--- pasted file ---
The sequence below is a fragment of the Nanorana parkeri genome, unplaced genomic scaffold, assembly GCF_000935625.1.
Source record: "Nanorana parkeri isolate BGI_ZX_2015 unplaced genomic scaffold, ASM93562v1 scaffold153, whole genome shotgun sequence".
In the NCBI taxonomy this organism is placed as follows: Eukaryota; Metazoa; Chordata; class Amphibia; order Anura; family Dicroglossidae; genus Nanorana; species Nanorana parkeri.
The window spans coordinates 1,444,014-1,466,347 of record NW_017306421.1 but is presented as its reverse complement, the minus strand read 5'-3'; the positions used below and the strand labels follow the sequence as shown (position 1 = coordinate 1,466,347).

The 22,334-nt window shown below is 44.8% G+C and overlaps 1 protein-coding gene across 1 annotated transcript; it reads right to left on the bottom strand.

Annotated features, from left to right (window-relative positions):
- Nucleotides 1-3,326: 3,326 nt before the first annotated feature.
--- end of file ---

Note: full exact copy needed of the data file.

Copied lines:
The sequence below is a fragment of the Nanorana parkeri genome, unplaced genomic scaffold, assembly GCF_000935625.1.
Source record: "Nanorana parkeri isolate BGI_ZX_2015 unplaced genomic scaffold, ASM93562v1 scaffold153, whole genome shotgun sequence".
In the NCBI taxonomy this organism is placed as follows: Eukaryota; Metazoa; Chordata; class Amphibia; order Anura; family Dicroglossidae; genus Nanorana; species Nanorana parkeri.
The window spans coordinates 1,444,014-1,466,347 of record NW_017306421.1 but is presented as its reverse complement, the minus strand read 5'-3'; the positions used below and the strand labels follow the sequence as shown (position 1 = coordinate 1,466,347).

The 22,334-nt window shown below is 44.8% G+C and overlaps 1 protein-coding gene across 1 annotated transcript; it reads right to left on the bottom strand.

Annotated features, from left to right (window-relative positions):
- Nucleotides 1-3,326: 3,326 nt before the first annotated feature.